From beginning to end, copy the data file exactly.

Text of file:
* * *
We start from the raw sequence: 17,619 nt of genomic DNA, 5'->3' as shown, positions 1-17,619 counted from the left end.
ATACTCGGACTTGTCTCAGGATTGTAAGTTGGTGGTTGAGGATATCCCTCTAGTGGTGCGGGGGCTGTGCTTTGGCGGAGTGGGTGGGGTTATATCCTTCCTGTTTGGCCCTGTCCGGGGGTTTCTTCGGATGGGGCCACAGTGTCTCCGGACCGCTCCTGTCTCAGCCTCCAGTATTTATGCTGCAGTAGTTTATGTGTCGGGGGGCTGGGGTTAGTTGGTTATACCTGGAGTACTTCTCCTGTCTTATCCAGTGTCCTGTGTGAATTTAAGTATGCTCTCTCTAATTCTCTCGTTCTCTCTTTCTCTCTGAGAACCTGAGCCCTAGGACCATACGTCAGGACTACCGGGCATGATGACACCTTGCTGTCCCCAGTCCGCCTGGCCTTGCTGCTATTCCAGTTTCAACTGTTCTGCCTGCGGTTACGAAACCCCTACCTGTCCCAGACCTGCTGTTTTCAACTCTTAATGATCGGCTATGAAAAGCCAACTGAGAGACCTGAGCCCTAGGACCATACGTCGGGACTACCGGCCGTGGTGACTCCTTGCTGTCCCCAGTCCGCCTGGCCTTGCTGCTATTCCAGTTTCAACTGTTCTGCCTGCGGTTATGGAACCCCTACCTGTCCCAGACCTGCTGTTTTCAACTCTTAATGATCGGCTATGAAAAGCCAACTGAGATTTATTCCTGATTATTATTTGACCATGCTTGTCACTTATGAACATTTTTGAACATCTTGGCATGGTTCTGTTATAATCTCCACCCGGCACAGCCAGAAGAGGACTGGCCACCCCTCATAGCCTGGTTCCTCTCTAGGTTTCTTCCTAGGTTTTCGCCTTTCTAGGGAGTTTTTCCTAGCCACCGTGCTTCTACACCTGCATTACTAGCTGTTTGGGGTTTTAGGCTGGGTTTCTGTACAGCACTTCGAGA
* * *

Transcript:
We start from the raw sequence: 17,619 nt of genomic DNA, 5'->3' as shown, positions 1-17,619 counted from the left end.
ATACTCGGACTTGTCTCAGGATTGTAAGTTGGTGGTTGAGGATATCCCTCTAGTGGTGCGGGGGCTGTGCTTTGGCGGAGTGGGTGGGGTTATATCCTTCCTGTTTGGCCCTGTCCGGGGGTTTCTTCGGATGGGGCCACAGTGTCTCCGGACCGCTCCTGTCTCAGCCTCCAGTATTTATGCTGCAGTAGTTTATGTGTCGGGGGGCTGGGGTTAGTTGGTTATACCTGGAGTACTTCTCCTGTCTTATCCAGTGTCCTGTGTGAATTTAAGTATGCTCTCTCTAATTCTCTCGTTCTCTCTTTCTCTCTGAGAACCTGAGCCCTAGGACCATACGTCAGGACTACCGGGCATGATGACACCTTGCTGTCCCCAGTCCGCCTGGCCTTGCTGCTATTCCAGTTTCAACTGTTCTGCCTGCGGTTACGAAACCCCTACCTGTCCCAGACCTGCTGTTTTCAACTCTTAATGATCGGCTATGAAAAGCCAACTGAGAGACCTGAGCCCTAGGACCATACGTCGGGACTACCGGCCGTGGTGACTCCTTGCTGTCCCCAGTCCGCCTGGCCTTGCTGCTATTCCAGTTTCAACTGTTCTGCCTGCGGTTATGGAACCCCTACCTGTCCCAGACCTGCTGTTTTCAACTCTTAATGATCGGCTATGAAAAGCCAACTGAGATTTATTCCTGATTATTATTTGACCATGCTTGTCACTTATGAACATTTTTGAACATCTTGGCATGGTTCTGTTATAATCTCCACCCGGCACAGCCAGAAGAGGACTGGCCACCCCTCATAGCCTGGTTCCTCTCTAGGTTTCTTCCTAGGTTTTCGCCTTTCTAGGGAGTTTTTCCTAGCCACCGTGCTTCTACACCTGCATTACTAGCTGTTTGGGGTTTTAGGCTGGGTTTCTGTACAGCACTTCGAGA